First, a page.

Every business owner should conduct a regular SWOT Analysis to assess the company’s strengths, weaknesses, opportunities, and threats in relation to its competition. A SWOT Analysis helps evaluate where a company stands in a competitive market and what steps need to be taken for further strategic planning, helping decision makers draw a future roadmap for the company. The importance of conducting a SWOT Analysis can be summarised as follow:
- A SWOT Analysis helps organisations get visibility on their current status, letting them understand and measure overall business performance.
- A SWOT Analysis lets a business analyse their strength, which in turn can help them better penetrate the market to meet business targets.
- A SWOT Analysis lets organisations get visibility on their weaknesses and potential areas of improvement. This information helps them plan for and mitigate future roadblocks, ensuring long term growth of business.
- By leveraging its SWOT Analysis, a business can create a strategic plan to meet desired objectives and adapt to changing market conditions.
- A SWOT Analysis lets businesses understand and better identify internal and external factors and their positive and negative impacts on the business. This information can help businesses be more proactive by helping them take appropriate actions in a dynamic market to maintain momentum.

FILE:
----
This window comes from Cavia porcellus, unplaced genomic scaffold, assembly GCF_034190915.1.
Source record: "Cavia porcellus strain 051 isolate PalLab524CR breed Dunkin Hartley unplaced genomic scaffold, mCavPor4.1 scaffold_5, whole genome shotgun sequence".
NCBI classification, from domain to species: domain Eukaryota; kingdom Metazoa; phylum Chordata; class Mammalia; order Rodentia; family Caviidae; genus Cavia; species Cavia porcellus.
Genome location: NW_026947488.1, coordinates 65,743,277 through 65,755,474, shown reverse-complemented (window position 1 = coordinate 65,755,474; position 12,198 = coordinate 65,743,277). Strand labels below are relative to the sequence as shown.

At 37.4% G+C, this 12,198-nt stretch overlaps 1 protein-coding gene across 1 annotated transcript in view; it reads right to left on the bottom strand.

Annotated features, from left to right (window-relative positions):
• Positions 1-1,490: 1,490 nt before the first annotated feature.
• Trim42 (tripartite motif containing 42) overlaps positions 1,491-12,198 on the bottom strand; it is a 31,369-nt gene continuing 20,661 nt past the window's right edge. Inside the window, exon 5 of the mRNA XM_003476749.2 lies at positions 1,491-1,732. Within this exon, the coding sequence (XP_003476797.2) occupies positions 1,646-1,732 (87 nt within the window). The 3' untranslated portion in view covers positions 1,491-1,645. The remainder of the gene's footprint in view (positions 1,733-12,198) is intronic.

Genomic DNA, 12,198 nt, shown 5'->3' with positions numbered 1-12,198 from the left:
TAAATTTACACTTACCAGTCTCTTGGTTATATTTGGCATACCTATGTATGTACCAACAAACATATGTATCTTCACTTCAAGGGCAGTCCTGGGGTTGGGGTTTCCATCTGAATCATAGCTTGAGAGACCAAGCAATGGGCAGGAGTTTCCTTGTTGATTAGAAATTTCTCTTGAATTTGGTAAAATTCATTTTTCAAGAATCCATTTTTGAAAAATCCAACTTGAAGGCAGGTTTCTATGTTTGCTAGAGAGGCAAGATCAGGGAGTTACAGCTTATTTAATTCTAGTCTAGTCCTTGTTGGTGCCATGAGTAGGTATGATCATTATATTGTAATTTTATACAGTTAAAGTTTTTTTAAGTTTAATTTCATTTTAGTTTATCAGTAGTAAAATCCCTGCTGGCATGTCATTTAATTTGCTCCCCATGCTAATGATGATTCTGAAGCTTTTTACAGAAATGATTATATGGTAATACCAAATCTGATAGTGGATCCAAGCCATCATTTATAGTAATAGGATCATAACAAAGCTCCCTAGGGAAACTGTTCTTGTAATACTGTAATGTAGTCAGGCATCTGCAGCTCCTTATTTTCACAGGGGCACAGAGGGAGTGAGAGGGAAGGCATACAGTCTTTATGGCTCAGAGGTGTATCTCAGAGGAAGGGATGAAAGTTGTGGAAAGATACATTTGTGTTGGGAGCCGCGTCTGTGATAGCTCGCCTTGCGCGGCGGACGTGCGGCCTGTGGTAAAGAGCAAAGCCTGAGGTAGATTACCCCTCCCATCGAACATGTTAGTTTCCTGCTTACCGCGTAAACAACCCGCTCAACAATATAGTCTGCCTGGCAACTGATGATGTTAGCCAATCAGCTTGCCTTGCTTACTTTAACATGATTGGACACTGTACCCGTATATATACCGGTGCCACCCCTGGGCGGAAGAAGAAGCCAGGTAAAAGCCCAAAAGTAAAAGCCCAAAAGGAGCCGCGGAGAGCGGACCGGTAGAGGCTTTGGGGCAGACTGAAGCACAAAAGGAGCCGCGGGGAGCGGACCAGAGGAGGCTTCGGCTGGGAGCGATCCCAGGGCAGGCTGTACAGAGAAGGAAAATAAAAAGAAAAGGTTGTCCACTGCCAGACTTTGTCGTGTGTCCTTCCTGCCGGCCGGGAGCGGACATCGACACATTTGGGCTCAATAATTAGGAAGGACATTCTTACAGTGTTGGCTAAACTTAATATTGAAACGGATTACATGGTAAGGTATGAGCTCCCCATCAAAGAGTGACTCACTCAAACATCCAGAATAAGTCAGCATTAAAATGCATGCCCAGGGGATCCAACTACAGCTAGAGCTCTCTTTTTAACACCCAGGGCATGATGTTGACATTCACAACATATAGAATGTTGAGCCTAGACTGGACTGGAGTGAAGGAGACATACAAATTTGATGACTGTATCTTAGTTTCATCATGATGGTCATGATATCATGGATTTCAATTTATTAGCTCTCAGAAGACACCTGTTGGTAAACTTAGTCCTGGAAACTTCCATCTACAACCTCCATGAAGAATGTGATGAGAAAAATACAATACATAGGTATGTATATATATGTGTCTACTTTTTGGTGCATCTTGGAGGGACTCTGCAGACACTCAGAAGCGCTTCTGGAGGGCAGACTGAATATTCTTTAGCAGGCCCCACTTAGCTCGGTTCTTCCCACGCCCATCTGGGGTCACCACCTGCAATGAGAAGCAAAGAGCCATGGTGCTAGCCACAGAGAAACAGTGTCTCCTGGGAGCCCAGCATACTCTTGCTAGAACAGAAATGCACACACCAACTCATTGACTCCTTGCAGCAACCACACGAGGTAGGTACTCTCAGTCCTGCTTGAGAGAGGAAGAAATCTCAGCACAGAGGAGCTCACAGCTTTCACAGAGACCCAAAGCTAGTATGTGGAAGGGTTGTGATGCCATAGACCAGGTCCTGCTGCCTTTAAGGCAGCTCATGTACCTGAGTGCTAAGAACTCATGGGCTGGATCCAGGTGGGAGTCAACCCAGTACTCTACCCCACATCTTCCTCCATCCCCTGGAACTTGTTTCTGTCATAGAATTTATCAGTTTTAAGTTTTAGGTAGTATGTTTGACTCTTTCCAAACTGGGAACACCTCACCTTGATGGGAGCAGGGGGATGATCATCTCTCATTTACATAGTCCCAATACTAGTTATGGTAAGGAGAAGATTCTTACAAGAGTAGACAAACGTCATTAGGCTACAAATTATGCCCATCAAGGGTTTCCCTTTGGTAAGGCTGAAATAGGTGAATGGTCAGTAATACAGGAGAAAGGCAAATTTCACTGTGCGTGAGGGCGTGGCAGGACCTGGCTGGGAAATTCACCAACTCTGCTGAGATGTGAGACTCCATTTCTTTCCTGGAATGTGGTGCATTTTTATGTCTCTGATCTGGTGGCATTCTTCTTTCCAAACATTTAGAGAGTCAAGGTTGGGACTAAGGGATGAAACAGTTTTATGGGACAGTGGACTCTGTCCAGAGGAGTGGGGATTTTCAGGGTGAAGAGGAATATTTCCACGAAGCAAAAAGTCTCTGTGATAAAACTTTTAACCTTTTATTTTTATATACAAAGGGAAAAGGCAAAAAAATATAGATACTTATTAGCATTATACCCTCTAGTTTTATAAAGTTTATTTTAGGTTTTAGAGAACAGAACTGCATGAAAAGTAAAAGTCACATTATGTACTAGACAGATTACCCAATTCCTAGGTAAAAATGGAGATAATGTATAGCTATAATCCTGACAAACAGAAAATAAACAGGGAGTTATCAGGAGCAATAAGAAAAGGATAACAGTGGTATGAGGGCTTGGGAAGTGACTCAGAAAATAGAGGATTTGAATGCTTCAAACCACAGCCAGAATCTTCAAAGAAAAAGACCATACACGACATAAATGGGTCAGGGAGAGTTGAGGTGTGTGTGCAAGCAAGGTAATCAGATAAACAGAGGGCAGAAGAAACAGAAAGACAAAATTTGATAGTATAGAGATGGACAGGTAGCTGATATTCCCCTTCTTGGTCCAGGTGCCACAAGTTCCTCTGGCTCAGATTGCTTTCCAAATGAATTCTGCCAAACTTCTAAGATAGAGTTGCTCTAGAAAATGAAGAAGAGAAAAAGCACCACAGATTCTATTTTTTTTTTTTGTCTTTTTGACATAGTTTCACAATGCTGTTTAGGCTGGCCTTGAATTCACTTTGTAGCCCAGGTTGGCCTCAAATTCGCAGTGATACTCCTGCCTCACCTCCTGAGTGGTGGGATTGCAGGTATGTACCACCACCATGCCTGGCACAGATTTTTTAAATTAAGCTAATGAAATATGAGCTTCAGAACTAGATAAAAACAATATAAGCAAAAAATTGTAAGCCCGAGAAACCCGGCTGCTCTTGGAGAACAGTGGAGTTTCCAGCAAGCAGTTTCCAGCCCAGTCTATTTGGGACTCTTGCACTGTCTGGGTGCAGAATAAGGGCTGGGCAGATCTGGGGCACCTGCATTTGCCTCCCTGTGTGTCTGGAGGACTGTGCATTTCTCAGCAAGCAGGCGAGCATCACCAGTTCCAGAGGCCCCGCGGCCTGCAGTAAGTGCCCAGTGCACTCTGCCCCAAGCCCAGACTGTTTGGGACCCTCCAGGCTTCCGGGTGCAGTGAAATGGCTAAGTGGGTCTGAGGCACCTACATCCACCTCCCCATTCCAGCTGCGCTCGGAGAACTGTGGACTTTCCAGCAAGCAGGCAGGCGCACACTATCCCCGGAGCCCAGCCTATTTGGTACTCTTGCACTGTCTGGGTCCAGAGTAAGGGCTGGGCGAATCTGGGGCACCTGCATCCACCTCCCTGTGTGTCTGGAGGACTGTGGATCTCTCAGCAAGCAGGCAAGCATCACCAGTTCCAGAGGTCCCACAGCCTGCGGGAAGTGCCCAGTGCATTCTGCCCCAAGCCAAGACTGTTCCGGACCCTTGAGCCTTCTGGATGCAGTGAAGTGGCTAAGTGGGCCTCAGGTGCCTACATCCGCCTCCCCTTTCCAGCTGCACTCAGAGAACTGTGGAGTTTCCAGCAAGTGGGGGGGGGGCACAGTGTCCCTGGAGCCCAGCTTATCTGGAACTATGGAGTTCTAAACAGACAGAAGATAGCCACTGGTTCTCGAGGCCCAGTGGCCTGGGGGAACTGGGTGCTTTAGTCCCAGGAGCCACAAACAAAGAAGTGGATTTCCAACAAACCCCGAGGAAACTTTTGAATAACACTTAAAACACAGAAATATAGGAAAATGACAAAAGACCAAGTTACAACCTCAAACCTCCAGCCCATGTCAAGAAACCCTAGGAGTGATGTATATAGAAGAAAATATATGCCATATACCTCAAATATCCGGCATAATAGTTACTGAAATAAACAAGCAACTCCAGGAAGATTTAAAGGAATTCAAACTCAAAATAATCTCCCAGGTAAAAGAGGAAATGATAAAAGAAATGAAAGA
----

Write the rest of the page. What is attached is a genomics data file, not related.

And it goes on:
In conclusion, SWOT Analysis is an important tool to understand the health of an organisation. It allows decision makers to identify not only where an organization stands, but also where they need to improve. This gives them the ability to be a proactive player in the market while helping them remain competitive.
Use the following checklist to start on your SWOT Analysis.
SWOT Analysis Checklist 2021…
Strengths (Internal, Positive Attributes Of Your Business)
- What is my company’s competitive advantage?
- What is our unique selling proposition?
- Do we have exclusive relationships with suppliers or distributors?
- How extensive is our distribution network?
- What are the strengths of our marketing and sales team?
- Do we have a well-known brand?
- Do we have any off-take customers and/or early sales?
- Do our employees have skills or expertise that our competitors’ employees lack?
- Do our employees have professional accreditations or certifications that give us an advantage?
- Do we have proprietary technology, intellectual property, or other valuable proprietary information?
- Do we have a prototype, or proof of concept that has been tested in the market. Alternatively, have we implemented our idea on a Pilot Project Basis to test market/customer acceptance?
- Do we have equipment or machinery that our competitors don’t?
- Does our location or building give us a competitive advantage?
- How well capitalised is the business?
- Can we easily access additional capital if needed?
- Do the business’s profit margins and other financial indicators compare favourably to industry benchmarks?
Weaknesses (Internal, Negative Attributes Of Your Business)